Lanzirotti, Anthony;  Newville, Matt; Manoukian, Lori; Lange, Karina (2016) HIGH-SPEED, COUPLED MICRO-BEAM XRD/XRF/XAFS MAPPING AT GSECARS: APS BEAMLINE 13-ID-E. The Clay Minerals Society Workshop Lectures Series, Vol. 21, Chapter 5, 53–64 Click

Science Highlight

Newly constrained temperature bounds will help determine the range of permissible phase assemblages and transport at the core–mantle and inner core–outer core boundaries.


Thermal pressure derived from XRD data at high pressure and temperature. Pressures of the data points at 300 K range from 10 GPa to 150 GPa. Solid circles (this study): XRD data taken at 13-ID-D. Empty circles (this study): XRD data taken at 3-ID-B. Black curve (this study): thermal contribution to pressure estimated from equation(5). Grey shaded region: estimated uncertainty of the thermal contribution to pressure. The dashed part of the curve is extrapolated. Resistive heating and optical spectroscopy temperature reading are used in Komabayashi et al. (2009, 2012). fcc-and hcp-Fe’s equations of state from Komabayashi(2014)and Dewaele et al.(2006)are used to determine the pressure.

The melting points of fcc-and hcp-structured Fe0.9Ni0.1and Fe are measured up to 125 GPa using laser heated diamond anvil cells, synchrotron Mössbauer spectroscopy, and a recently developed fast temperature readout spectrometer. The onset of melting is detected by a characteristic drop in the time-integrated synchrotron Mössbauer signal which is sensitive to atomic motion. The thermal pressure experienced by the samples is constrained by X-ray diffraction measurements under high pressures and temperatures. The obtained best-fit melting curves of fcc-structured Fe and Fe0.9Ni0.1 fall within the wide region bounded by previous studies. We are able to derive the γ––ltriple point of Fe and the quasi triple point of Fe0.9Ni0.1 to be 110 ±5 GPa, 3345 ±120 K and 116 ±5 GPa, 3260 ±120 K, respectively. The measured melting temperatures of Fe at similar pressure are slightly higher than those of Fe0.9Ni0.1 while their one sigma uncertainties overlap. Using previously measured phonon density of states of hcp-Fe, we calculate melting curves of hcp-structured Fe and Fe0.9Ni0.1 using our (quasi) triple points as anchors. The extrapolated Fe0.9Ni0.1 melting curve provides an estimate for the upper bound of Earth’s inner core–outer core boundary temperature of 5500 ±200 K. The temperature within the liquid outer core is then approximated with an adiabatic model, which constrains the upper bound of the temperature at the core side of the core–mantle boundary to be 4000 ±200 K. We discuss a potential melting point depression caused by light elements and the implications of the presented core–mantle boundary temperature bounds on phase relations in the lowermost part of the mantle.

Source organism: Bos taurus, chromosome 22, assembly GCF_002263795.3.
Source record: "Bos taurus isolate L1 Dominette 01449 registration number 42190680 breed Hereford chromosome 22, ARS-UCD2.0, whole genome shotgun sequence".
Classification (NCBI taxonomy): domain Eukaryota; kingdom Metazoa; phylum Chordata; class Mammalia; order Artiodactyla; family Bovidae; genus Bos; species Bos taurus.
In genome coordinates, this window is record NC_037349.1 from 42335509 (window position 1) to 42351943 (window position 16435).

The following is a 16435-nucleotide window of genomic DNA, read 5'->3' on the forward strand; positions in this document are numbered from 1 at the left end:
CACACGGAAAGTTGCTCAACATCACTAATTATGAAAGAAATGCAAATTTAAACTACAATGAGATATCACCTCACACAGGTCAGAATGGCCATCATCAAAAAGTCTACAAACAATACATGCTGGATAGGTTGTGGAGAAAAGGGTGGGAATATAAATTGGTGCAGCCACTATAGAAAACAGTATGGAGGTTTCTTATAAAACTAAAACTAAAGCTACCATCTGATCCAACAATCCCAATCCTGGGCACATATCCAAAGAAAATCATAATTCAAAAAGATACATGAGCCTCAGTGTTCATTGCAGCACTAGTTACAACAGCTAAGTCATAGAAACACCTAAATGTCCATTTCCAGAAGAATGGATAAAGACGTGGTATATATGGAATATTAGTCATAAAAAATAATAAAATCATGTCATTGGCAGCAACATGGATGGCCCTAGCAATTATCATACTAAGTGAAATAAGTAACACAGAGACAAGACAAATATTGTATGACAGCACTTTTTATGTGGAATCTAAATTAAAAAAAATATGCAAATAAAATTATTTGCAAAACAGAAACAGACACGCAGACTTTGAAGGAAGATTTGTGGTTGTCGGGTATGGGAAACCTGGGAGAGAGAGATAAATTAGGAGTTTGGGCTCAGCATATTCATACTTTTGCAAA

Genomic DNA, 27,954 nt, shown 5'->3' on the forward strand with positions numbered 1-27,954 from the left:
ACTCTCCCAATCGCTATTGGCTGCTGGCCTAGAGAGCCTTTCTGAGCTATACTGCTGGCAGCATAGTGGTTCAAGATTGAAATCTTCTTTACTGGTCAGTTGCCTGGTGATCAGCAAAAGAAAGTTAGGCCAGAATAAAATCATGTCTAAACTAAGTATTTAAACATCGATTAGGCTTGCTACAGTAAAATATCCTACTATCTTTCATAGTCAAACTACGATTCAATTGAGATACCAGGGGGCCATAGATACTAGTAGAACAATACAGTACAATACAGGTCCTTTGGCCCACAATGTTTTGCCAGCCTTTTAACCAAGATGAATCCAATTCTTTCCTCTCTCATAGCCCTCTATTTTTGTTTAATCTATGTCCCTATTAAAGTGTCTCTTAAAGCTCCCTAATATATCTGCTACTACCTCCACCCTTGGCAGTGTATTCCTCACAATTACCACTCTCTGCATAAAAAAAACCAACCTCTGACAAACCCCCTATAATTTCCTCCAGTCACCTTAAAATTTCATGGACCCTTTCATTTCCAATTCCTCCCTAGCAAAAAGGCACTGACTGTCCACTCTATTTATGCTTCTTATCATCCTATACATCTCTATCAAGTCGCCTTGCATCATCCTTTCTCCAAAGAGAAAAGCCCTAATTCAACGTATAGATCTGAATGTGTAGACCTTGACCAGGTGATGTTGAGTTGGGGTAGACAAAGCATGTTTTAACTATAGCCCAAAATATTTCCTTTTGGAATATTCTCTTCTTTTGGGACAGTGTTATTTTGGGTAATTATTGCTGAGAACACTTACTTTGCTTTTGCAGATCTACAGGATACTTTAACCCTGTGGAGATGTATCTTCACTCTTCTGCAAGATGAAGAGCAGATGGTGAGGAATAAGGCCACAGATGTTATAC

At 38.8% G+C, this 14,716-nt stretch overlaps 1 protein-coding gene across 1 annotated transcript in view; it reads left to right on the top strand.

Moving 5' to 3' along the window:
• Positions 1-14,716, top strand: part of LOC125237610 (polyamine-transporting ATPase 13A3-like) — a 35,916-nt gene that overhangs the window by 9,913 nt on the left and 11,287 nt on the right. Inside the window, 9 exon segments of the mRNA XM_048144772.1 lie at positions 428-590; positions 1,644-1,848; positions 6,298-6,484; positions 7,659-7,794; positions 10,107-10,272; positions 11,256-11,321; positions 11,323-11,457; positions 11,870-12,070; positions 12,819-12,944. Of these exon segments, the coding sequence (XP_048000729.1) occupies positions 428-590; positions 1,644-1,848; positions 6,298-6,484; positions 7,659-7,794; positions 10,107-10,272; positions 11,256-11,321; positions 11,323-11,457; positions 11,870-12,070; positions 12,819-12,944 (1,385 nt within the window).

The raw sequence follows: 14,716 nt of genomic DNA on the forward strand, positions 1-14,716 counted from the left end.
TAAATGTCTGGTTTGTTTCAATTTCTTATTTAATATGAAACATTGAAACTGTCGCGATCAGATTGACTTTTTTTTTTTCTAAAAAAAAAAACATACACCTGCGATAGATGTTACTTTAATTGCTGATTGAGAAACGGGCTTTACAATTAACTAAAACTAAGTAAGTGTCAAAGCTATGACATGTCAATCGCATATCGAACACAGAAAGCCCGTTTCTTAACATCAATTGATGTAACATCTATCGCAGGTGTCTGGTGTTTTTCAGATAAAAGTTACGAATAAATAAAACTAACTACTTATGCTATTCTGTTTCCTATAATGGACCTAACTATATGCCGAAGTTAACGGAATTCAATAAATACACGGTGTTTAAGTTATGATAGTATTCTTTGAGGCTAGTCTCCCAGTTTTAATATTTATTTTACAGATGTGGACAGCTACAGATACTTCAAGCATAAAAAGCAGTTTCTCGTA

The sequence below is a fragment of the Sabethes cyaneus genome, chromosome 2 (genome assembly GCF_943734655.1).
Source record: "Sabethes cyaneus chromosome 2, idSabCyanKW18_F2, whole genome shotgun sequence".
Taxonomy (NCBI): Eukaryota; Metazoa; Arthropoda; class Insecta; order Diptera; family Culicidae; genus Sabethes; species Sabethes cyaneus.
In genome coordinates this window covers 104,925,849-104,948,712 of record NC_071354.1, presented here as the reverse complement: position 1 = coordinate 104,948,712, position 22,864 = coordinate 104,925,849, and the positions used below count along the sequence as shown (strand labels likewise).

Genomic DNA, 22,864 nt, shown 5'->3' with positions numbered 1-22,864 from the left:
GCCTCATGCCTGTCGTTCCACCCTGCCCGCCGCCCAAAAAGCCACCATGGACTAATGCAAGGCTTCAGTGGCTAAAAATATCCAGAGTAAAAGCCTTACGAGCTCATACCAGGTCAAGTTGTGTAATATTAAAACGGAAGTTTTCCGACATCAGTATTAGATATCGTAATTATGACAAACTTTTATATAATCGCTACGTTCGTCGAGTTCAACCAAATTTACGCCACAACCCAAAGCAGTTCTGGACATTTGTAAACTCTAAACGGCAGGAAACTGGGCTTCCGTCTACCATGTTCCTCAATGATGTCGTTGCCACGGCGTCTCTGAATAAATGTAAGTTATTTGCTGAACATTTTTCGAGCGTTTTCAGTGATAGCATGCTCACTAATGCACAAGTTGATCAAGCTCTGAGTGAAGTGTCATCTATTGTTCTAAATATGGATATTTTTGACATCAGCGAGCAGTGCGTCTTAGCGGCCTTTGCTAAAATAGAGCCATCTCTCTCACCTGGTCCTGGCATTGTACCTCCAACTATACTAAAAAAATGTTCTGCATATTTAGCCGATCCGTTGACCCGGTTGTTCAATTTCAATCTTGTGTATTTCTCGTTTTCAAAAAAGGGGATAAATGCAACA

Zhang, Dongzhou; Jackson, Jennifer, Zhao, Jiyong; Sturhahn, Wolfgang; Alp, E. Ercan; Hu, Michael Y.; Toellner, Thomas S.; Murphy, Caitlin A.; Prakapenka, Vitali B. (2016) Temperature of Earth’s core constrained from melting of Fe and Fe0.9Ni0.1 at high pressures. Earth and Planetary Science Letters, 447, 72-83. Click